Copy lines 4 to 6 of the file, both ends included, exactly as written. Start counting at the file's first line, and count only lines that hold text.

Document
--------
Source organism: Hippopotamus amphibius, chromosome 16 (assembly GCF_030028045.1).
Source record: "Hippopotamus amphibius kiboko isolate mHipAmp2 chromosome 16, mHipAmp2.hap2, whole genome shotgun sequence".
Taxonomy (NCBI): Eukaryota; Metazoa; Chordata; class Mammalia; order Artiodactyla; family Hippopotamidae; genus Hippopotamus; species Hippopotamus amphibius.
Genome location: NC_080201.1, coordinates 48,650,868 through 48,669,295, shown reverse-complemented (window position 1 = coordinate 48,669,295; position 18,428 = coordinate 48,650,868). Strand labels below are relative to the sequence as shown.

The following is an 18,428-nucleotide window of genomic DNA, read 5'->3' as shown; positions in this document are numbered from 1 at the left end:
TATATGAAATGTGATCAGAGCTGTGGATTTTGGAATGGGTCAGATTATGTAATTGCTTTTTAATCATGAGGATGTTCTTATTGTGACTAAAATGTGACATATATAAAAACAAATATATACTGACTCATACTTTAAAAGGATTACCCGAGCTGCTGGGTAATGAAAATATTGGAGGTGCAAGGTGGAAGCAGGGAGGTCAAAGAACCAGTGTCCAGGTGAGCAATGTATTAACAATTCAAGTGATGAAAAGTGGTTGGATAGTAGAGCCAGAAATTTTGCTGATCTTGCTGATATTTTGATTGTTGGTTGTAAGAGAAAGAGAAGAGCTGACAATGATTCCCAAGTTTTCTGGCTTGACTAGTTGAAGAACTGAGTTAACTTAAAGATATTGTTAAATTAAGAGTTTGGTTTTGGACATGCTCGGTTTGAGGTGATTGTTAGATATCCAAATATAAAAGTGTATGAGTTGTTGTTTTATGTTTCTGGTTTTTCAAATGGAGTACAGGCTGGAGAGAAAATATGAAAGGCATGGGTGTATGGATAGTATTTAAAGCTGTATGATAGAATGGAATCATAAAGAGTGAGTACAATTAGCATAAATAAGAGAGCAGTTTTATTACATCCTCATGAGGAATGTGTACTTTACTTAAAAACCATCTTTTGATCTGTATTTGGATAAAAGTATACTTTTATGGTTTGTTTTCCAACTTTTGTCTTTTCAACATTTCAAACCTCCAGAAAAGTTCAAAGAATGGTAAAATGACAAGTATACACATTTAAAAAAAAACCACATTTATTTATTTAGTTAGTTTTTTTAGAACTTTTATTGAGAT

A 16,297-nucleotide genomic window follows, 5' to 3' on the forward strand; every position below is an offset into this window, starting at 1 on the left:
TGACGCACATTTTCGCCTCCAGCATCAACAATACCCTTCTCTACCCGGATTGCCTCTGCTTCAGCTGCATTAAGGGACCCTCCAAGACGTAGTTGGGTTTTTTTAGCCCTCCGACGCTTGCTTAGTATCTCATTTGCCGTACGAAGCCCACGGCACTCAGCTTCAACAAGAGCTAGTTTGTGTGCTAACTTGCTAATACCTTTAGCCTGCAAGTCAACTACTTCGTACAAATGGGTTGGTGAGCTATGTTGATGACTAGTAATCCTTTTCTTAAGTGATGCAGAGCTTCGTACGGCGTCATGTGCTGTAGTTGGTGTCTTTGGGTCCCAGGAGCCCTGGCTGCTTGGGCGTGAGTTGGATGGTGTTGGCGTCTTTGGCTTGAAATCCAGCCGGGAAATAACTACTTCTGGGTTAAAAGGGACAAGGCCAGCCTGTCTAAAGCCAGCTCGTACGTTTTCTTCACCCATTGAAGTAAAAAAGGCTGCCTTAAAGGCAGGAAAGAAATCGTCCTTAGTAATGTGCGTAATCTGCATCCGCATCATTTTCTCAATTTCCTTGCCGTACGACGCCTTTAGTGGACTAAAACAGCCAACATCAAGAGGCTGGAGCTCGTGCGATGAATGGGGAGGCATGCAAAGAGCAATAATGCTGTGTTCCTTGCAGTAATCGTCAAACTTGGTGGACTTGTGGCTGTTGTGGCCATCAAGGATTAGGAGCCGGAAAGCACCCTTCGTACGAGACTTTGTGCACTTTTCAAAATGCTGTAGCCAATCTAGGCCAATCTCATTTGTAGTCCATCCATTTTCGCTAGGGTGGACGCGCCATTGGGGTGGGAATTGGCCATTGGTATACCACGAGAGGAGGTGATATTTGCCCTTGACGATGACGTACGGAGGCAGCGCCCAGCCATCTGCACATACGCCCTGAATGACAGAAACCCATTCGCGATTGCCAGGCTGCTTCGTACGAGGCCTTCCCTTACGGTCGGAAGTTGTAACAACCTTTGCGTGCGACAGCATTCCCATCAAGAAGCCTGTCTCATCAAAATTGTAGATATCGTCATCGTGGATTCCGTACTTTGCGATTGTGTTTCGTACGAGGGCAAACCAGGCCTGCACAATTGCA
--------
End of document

Genome location: NC_080201.1, coordinates 48,650,868 through 48,669,295, shown reverse-complemented (window position 1 = coordinate 48,669,295; position 18,428 = coordinate 48,650,868). Strand labels below are relative to the sequence as shown.

The following is an 18,428-nucleotide window of genomic DNA, read 5'->3' as shown; positions in this document are numbered from 1 at the left end:
TATATGAAATGTGATCAGAGCTGTGGATTTTGGAATGGGTCAGATTATGTAATTGCTTTTTAATCATGAGGATGTTCTTATTGTGACTAAAATGTGACATATATAAAAACAAATATATACTGACTCATACTTTAAAAGGATTACCCGAGCTGCTGGGTAATGAAAATATTGGAGGTGCAAGGTGGAAGCAGGGAGGTCAAAGAACCAGTGTCCAGGTGAGCAATGTATTAACAATTCAAGTGATGAAAAGTGGTTGGATAGTAGAGCCAGAAATTTTGCTGATCTTGCTGATATTTTGATTGTTGGTTGTAAGAGAAAGAGAAGAGCTGACAATGATTCCCAAGTTTTCTGGCTTGACTAGTTGAAGAACTGAGTTAACTTAAAGATATTGTTAAATTAAGAGTTTGGTTTTGGACATGCTCGGTTTGAGGTGATTGTTAGATATCCAAATATAAAAGTGTATGAGTTGTTGTTTTATGTTTCTGGTTTTTCAAATGGAGTACAGGCTGGAGAGAAAATATGAAAGGCATGGGTGTATGGATAGTATTTAAAGCTGTATGATAGAATGGAATCATAAAGAGTGAGTACAATTAGCATAAATAAGAGAGCAGTTTTATTACATCCTCATGAGGAATGTGTACTTTACTTAAAAACCATCTTTTGATCTGTATTTGGATAAAAGTATACTTTTATGGTTTGTTTTCCAACTTTTGTCTTTTCAACATTTCAAACCTCCAGAAAAGTTCAAAGAATGGTAAAATGACAAGTATACACATTTAAAAAAAAACCACATTTATTTATTTAGTTAGTTTTTTTAGAACTTTTATTGAGAT